I continue to be disappointed by the abuse that Business Aviation suffers from the general media. Op Ed writers and critics obsess over corporate jets when they write about the convoluted provisions in our nation’s tax code, insisting that companies owning aircraft receive an obscene share of special tax privileges.
For example, a column on the front page of a prominent newspaper’s business section addressed loopholes in the rules governing corporate taxes. The first provision discussed was the tax treatment of “carried interest”, which allows hedge fund executives to treat their earnings as capital gains rather than ordinary income even though their profits are often generated through trades that are transacted in a matter of milliseconds. You and I must hold our investments for a full year to have them subject to treatment as capital gains. We are not talking about chump change here: The tax rate on ordinary income can reach as high as 39.6 percent, while the capital gains tax is capped at 15 percent. Furthermore, other industries such as private equity firms, venture capital houses, the oil & gas industry, and investment partnerships related to real estate enjoy the advantages of carried interest. In the course of a year, billions of dollars are shielded from the tax rate that applies to ordinary income. The subject deserved to lead a column on loopholes.
The next tax treatment to be challenged dealt with penalties charged by the government for wrongdoing, such as the fines big banks paid for their transgressions associated with the recent financial crisis. Corporations are allowed to deduct fines when paying federal taxes, but individuals can’t. Admittedly, not all corporations take advantage of that provision—the Government Accounting Office found that in 2005, 14 of the 34 corporations with settlements of over $1 billion elected to not deduct their penalty costs. But you and I have no option. We cannot deduct the cost of speeding tickets.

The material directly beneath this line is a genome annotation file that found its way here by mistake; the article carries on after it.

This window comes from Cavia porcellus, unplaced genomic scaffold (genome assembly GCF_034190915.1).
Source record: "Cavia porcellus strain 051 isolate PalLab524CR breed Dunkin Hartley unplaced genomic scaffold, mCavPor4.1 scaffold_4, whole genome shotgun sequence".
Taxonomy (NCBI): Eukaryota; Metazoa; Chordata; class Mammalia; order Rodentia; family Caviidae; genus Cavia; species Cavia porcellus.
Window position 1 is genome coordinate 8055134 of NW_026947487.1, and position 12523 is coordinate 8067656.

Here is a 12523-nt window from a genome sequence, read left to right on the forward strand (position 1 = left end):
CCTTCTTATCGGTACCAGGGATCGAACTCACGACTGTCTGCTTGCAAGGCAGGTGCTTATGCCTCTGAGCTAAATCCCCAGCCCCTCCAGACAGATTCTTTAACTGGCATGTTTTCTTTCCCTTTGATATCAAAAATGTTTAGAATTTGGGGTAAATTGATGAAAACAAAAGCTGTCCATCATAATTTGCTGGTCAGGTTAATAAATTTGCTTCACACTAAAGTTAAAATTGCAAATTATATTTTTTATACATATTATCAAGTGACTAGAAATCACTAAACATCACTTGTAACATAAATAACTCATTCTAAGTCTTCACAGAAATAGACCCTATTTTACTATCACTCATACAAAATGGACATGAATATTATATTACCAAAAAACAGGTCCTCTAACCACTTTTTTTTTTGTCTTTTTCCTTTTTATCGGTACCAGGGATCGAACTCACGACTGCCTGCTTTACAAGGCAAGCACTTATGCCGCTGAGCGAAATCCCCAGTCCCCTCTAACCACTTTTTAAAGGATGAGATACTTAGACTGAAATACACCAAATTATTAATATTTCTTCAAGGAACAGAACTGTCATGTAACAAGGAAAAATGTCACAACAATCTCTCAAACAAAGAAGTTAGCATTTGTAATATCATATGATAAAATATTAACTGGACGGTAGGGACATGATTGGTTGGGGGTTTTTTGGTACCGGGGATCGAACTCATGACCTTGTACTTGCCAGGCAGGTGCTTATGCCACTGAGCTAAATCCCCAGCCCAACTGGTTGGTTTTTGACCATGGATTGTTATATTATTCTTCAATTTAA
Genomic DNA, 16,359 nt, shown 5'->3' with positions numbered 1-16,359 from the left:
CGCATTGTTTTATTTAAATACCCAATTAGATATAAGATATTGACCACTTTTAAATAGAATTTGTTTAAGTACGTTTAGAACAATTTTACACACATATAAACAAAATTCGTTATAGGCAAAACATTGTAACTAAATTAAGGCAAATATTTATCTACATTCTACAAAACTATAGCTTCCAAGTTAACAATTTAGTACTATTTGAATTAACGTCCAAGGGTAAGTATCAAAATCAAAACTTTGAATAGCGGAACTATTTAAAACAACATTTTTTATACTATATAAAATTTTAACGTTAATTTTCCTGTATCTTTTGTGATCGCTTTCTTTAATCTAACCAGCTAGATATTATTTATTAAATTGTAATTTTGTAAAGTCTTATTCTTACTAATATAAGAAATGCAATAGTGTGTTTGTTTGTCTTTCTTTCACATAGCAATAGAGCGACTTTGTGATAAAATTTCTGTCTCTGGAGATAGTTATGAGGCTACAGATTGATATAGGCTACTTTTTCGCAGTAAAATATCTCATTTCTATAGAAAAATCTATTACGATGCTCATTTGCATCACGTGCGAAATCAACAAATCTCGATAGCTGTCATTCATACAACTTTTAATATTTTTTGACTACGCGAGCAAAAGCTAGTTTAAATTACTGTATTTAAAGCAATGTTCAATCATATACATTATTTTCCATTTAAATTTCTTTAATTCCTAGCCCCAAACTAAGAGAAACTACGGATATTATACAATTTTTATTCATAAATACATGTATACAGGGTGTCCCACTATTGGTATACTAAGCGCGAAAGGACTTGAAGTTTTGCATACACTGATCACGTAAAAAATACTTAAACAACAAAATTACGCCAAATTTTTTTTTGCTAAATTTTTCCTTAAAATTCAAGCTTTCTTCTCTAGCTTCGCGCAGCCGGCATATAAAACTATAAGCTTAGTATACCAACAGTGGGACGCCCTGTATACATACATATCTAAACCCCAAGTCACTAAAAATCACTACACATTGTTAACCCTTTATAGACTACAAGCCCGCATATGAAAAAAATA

Then the newspaper writer penned a very short paragraph attacking the tax provision that allows a corporation owning a business aircraft for industrial aid (i.e., no commercial flights such as charter) to depreciate the asset over five years rather than seven years, as would be the case if the same aircraft were flown in some form of commercial service. The minimum period for depreciating a commercial airliner, for example, is seven years. The difference in depreciation schedules if closed would be less than $400 million per year—not insignificant but certainly not in the same league as the author’s other example of what he called “Corporate Loopholes to Covet”.
Yet the lone picture illustrating the article was…yes, you guessed correctly, a corporate jet!
Writers assume that any piece of metal called a corporate jet is eligible for favorable tax treatment, including depreciation. Such is not so. In general, a business aircraft is subject to the same IRS rules as other capital assets.
To be considered a business expense eligible for depreciation, an aircraft (just like other items of capital equipment) must be ordinary, necessary and helpful to the business. The use of the asset must be a common and accepted practice, and the expenses claimed must be reasonable. Owning an aircraft solely for personal use—dashing off to the Hamptons, for example—does not entitle the owner to depreciate the asset or deduct expenses. Corporations that allow non-business (i.e., personal) use of the company aircraft must follow IRS rules imputing the value of the travel to the beneficiary’s personal tax return, and personal use hours cannot be included the corporation’s calculation of operating expenses. There is no bright line, however, that separates when too much personal use deems the aircraft ineligible for tax treatment as a corporate asset. But the IRS is diligent in disallowing claims that an aircraft is a business tool when its use is primarily personal.
A case can be made that our nation’s tax laws need examination, but corporate aircraft should not be the poster child for reform.